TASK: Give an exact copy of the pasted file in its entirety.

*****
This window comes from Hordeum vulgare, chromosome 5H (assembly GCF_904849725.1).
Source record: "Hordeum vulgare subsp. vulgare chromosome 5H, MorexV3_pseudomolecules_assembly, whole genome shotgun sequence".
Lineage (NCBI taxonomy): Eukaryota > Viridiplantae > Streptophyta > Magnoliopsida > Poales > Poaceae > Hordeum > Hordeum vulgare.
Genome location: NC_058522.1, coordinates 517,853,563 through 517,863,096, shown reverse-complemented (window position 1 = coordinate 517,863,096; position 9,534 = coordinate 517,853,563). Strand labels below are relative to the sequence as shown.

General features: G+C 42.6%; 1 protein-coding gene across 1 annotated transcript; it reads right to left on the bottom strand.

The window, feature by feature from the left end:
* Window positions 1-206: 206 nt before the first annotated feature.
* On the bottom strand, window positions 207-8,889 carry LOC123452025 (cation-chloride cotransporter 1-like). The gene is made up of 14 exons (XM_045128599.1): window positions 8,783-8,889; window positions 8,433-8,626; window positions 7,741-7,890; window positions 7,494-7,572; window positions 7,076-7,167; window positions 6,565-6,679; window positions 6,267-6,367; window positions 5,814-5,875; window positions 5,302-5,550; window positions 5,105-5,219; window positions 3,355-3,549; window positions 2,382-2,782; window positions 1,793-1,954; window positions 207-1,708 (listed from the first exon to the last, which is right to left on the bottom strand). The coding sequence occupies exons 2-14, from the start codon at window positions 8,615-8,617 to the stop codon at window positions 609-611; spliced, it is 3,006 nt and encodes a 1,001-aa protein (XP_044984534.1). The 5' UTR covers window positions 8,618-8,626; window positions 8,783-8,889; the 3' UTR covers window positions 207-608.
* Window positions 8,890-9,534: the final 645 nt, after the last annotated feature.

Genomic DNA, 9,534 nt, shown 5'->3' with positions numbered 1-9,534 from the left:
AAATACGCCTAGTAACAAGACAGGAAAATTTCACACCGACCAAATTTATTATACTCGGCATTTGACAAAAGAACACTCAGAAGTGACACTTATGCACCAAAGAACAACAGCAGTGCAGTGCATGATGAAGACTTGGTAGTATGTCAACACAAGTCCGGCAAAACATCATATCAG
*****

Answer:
This window comes from Hordeum vulgare, chromosome 5H (assembly GCF_904849725.1).
Source record: "Hordeum vulgare subsp. vulgare chromosome 5H, MorexV3_pseudomolecules_assembly, whole genome shotgun sequence".
Lineage (NCBI taxonomy): Eukaryota > Viridiplantae > Streptophyta > Magnoliopsida > Poales > Poaceae > Hordeum > Hordeum vulgare.
Genome location: NC_058522.1, coordinates 517,853,563 through 517,863,096, shown reverse-complemented (window position 1 = coordinate 517,863,096; position 9,534 = coordinate 517,853,563). Strand labels below are relative to the sequence as shown.

General features: G+C 42.6%; 1 protein-coding gene across 1 annotated transcript; it reads right to left on the bottom strand.

The window, feature by feature from the left end:
* Window positions 1-206: 206 nt before the first annotated feature.
* On the bottom strand, window positions 207-8,889 carry LOC123452025 (cation-chloride cotransporter 1-like). The gene is made up of 14 exons (XM_045128599.1): window positions 8,783-8,889; window positions 8,433-8,626; window positions 7,741-7,890; window positions 7,494-7,572; window positions 7,076-7,167; window positions 6,565-6,679; window positions 6,267-6,367; window positions 5,814-5,875; window positions 5,302-5,550; window positions 5,105-5,219; window positions 3,355-3,549; window positions 2,382-2,782; window positions 1,793-1,954; window positions 207-1,708 (listed from the first exon to the last, which is right to left on the bottom strand). The coding sequence occupies exons 2-14, from the start codon at window positions 8,615-8,617 to the stop codon at window positions 609-611; spliced, it is 3,006 nt and encodes a 1,001-aa protein (XP_044984534.1). The 5' UTR covers window positions 8,618-8,626; window positions 8,783-8,889; the 3' UTR covers window positions 207-608.
* Window positions 8,890-9,534: the final 645 nt, after the last annotated feature.

Genomic DNA, 9,534 nt, shown 5'->3' with positions numbered 1-9,534 from the left:
AAATACGCCTAGTAACAAGACAGGAAAATTTCACACCGACCAAATTTATTATACTCGGCATTTGACAAAAGAACACTCAGAAGTGACACTTATGCACCAAAGAACAACAGCAGTGCAGTGCATGATGAAGACTTGGTAGTATGTCAACACAAGTCCGGCAAAACATCATATCAG